When it comes to insuring your bike, there can be a lot of confusion over what is and isn’t the best practice. Let’s go ahead and debunk 5 of the most common myths about motorcycle insurance for UK riders!
“You are automatically insured on other motorcycles if you have a fully comprehensive policy”
Although it is possible to add-on or buy this type of insurance policy, this cover does not automatically apply to every fully comprehensive police by default. It is crucial that you always check through your insurance documents so you know what you are covered for.
If you are unsure, you can call your insurance providers contact centre to confirm if you have this cover already, or if you can add it on.
“Pillion cover is automatically included for full licence holders”
Being covered for pillion use depends on a number of factors, not just the cover afforded under the terms of the policy – you will also need to check your licence and be aware of any weight restrictions on your motorcycle.
If you have the correct licence and your bike meets the requirements (rear footpegs and seat), you can usually add this cover on to your policy quite easily – you just need to make sure you ask for it when setting up the policy.
“Insurance premiums automatically go down after each year on cover”
Assuming you’ve had no convictions or claims during your time on cover, you should be building up a no claims bonus every year you don’t claim – as well as becoming a more experienced rider with each passing year. Very often this will mean your premium will go down, but there are a number of other factors that affect the cost of insurance .
Changes to how injury compensation pay-outs are calculated, rises in Insurance Premium Tax (IPT), more whiplash-style claims and rising repair bills all play a part in determining how insurers and brokers have to price their products.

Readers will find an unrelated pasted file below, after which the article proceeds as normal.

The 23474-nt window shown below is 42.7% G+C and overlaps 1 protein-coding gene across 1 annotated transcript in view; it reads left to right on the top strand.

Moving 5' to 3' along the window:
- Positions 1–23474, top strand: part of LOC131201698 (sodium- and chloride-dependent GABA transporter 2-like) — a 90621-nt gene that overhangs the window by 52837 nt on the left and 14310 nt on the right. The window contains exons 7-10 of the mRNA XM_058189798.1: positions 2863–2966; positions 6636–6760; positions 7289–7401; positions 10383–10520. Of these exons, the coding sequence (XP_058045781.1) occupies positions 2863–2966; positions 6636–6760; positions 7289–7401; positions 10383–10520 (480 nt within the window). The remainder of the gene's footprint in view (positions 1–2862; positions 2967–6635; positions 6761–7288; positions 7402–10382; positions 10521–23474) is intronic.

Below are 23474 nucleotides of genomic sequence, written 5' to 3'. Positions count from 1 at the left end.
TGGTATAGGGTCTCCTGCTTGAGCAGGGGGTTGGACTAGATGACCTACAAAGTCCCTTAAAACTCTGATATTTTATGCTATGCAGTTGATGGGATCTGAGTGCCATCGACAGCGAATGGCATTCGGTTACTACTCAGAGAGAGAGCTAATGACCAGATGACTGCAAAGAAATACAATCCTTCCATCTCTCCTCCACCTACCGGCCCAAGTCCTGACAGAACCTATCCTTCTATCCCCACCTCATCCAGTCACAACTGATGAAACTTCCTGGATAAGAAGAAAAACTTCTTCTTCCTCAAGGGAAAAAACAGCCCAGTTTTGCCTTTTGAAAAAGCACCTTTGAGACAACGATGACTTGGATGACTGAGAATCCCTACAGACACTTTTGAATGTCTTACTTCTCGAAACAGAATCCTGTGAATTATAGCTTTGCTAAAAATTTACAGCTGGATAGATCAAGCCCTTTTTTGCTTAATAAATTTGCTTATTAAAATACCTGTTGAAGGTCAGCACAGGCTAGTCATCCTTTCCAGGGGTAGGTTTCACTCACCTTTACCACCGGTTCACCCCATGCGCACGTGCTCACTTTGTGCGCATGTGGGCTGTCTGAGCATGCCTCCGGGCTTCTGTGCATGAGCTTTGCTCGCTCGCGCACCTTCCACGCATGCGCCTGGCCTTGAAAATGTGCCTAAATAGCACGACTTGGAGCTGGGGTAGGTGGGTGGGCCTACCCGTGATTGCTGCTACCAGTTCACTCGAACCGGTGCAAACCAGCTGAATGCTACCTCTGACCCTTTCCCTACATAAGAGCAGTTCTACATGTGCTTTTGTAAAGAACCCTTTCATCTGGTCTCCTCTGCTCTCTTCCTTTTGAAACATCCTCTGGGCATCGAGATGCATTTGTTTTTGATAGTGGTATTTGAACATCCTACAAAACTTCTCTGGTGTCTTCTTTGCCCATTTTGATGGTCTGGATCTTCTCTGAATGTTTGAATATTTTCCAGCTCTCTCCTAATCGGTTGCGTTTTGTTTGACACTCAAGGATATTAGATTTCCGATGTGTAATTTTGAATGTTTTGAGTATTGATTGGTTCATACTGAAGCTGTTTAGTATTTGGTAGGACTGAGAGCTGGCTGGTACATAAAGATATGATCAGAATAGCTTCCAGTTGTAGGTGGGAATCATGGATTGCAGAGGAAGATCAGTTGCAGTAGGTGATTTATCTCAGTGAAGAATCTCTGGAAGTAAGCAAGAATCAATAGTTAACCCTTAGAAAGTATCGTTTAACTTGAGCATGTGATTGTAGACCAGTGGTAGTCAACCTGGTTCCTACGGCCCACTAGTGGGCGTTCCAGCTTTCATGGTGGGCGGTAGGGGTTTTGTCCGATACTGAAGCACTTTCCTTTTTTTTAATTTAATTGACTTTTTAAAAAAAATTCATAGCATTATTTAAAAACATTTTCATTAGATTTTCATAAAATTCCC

Separately, lots of insurers also have a maximum no claims bonus, and this can vary between insurers – so check whether your insurer has a ceiling for no claims discount, as there aren’t always unlimited!
“Putting the named driver as someone else will make the policy cheaper”
Adding a more experience person as the main rider, such as a parent, could mean a lower premium; but is classed as insurance fraud or “fronting” and may cause your insurer to cancel your policy or decline a claim. If you’re the main driver, you must declare this.
Also it is common for your insurance premium to be based on the youngest or least experienced rider on the policy, not the policy holder so you are not automatically guaranteed a cheaper quote if there is a more experienced rider on the policy.
“You don’t have to tell your insurer about an accident that wasn’t your fault”
If you have an accident that wasn’t your fault, or something happens to your vehicle that wasn’t your fault, you must still tell your insurance provider no matter how big or small. Failing to declare details regarding any incidents or possible claims could result in your policy being cancelled, or they may ask you to reimburse the cost of any claim.
Very often not telling your insurer about an incident will add to the cost of any claim, especially if another person is involved – the quicker you tell your insurer the better placed they’ll be to keep the cost of a claim to a minimum.
It is important to remember that an insurance policy is a contract, and you are obliged to the terms that are outlined to you when setting up the policy and in the policy documents that are provided to you.
Do you have an insurance query that you’re not sure of, and need answered? Give our friendly call centre a try, they’ll be more than happy to help - 01379 646 504.
The views shared are that of the author and are not necessarily that of Lexham Insurance Consultants Ltd.